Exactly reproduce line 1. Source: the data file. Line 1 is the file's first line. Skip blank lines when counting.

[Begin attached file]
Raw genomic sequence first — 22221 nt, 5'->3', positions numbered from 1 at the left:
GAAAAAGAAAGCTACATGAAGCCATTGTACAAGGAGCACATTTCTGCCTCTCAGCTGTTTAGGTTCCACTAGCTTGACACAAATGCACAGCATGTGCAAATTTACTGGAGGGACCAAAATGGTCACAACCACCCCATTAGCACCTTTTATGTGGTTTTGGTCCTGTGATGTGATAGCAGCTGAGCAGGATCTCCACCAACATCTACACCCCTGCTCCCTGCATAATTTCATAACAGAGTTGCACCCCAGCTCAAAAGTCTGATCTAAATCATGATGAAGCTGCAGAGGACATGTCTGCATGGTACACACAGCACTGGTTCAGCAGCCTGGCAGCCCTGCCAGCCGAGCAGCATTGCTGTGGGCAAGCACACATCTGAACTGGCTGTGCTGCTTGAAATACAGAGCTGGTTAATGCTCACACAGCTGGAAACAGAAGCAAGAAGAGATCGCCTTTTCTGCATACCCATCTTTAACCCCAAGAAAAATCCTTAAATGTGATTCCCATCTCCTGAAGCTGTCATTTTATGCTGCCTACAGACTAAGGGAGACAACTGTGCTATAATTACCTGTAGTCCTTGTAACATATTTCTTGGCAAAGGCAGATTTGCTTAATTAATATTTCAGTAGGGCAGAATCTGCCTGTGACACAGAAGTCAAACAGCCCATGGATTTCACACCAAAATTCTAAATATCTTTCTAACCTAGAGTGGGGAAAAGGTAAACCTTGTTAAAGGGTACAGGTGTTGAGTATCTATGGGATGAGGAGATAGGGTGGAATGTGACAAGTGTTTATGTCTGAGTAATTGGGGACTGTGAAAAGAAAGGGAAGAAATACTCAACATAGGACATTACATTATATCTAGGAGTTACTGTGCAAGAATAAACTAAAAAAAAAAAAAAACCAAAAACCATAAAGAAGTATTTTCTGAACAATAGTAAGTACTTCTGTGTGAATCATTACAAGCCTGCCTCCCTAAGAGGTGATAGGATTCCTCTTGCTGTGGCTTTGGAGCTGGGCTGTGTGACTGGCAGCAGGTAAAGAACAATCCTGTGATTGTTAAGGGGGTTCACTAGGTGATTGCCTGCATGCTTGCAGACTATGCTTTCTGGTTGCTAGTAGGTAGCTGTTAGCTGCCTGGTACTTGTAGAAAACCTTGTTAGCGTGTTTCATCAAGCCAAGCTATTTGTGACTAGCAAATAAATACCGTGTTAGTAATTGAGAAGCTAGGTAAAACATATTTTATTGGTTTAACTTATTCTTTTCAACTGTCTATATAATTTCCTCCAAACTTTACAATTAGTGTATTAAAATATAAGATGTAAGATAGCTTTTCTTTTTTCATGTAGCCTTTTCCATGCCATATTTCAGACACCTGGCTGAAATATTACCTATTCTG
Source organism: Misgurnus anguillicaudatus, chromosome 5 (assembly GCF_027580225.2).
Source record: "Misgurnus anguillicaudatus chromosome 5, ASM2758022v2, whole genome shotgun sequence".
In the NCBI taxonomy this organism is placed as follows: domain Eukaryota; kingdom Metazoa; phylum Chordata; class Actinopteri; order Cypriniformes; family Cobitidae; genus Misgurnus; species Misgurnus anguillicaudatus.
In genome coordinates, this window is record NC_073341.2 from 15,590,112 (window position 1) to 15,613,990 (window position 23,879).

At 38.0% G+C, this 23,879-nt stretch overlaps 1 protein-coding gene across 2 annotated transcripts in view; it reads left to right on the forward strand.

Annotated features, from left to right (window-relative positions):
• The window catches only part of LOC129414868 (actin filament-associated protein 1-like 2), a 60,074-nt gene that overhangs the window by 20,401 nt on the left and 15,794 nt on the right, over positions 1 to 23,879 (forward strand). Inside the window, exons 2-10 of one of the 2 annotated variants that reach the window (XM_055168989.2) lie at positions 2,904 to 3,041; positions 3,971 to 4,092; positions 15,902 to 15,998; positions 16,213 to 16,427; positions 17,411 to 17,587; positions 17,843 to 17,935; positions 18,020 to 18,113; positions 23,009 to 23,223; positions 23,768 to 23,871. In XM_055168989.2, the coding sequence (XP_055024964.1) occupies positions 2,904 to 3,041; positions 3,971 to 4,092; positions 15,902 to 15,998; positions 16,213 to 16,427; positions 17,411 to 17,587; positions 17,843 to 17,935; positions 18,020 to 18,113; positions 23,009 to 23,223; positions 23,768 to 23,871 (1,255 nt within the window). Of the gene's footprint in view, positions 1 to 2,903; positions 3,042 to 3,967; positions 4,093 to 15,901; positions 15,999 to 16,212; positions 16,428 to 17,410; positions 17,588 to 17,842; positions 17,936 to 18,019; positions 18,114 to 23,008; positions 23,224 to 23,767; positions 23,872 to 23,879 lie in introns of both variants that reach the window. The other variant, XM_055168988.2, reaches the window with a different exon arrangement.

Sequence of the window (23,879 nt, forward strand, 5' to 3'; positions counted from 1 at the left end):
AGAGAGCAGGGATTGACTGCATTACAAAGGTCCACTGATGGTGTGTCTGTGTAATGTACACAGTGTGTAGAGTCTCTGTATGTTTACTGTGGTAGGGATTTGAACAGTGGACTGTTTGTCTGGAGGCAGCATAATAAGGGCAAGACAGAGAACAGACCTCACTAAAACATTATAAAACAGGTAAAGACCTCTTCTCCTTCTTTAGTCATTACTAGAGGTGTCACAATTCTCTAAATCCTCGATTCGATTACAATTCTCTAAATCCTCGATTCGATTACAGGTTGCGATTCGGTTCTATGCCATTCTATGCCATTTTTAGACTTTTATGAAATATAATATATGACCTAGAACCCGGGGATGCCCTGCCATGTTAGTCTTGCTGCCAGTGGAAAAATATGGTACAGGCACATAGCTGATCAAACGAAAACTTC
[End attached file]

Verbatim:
Raw genomic sequence first — 22221 nt, 5'->3', positions numbered from 1 at the left: